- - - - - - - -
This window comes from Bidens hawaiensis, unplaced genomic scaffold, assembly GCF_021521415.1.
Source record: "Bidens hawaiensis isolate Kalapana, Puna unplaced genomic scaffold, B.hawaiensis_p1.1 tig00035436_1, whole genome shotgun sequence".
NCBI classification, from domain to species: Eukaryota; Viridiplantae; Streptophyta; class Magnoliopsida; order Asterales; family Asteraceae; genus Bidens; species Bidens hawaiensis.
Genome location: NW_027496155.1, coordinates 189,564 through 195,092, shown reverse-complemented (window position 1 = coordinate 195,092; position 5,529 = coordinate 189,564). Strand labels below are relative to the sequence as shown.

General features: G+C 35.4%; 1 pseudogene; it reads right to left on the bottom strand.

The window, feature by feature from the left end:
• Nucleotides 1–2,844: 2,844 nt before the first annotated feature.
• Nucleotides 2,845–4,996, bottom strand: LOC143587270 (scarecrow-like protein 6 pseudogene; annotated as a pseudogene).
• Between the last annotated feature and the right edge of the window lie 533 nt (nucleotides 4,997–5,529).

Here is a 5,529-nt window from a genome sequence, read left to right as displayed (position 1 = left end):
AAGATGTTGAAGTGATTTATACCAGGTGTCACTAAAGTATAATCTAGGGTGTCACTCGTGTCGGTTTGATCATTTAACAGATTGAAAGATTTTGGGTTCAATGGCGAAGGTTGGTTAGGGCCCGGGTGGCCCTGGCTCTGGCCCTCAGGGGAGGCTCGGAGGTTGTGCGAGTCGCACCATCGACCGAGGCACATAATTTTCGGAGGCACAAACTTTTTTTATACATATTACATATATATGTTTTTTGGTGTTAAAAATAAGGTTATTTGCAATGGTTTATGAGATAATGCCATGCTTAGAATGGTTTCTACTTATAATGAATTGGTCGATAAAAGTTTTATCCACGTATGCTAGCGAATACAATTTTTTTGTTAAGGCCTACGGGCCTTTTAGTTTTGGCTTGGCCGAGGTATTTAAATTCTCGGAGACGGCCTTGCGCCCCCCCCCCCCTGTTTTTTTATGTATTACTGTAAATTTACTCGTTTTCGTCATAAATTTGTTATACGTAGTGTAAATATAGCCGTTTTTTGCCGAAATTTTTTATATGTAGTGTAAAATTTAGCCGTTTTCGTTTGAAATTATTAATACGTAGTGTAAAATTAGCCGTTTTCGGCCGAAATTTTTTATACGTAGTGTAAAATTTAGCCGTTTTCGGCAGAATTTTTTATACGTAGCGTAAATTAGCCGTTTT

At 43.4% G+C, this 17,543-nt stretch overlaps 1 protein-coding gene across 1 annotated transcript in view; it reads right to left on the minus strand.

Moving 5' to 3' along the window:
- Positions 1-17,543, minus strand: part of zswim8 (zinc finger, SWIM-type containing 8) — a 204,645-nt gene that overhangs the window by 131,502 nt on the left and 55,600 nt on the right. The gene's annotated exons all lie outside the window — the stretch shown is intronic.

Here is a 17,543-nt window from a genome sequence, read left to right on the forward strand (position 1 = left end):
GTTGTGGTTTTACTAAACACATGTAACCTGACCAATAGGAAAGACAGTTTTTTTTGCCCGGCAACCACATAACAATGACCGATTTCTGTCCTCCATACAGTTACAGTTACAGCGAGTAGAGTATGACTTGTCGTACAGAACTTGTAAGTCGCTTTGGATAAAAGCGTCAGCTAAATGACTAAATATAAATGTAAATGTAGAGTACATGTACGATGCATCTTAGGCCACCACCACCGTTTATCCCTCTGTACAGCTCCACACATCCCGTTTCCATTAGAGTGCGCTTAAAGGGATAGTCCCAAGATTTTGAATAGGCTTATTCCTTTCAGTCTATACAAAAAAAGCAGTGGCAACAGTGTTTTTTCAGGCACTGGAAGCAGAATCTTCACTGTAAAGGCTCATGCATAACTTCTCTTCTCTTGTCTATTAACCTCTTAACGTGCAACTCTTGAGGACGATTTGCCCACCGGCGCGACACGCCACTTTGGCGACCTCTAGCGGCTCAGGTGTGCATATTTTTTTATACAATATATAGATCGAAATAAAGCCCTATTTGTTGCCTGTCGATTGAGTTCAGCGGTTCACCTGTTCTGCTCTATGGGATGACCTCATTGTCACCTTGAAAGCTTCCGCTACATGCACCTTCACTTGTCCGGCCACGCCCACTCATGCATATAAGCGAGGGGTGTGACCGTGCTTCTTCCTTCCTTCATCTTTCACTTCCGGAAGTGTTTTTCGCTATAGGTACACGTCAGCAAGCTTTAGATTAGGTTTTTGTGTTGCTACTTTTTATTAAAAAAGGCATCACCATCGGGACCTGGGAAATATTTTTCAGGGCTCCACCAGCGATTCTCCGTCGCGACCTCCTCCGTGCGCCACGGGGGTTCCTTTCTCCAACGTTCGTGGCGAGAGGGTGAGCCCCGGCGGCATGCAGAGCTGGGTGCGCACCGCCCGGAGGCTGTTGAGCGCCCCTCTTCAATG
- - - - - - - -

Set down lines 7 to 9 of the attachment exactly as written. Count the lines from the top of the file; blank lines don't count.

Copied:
• Nucleotides 1–2,844: 2,844 nt before the first annotated feature.
• Nucleotides 2,845–4,996, bottom strand: LOC143587270 (scarecrow-like protein 6 pseudogene; annotated as a pseudogene).
• Between the last annotated feature and the right edge of the window lie 533 nt (nucleotides 4,997–5,529).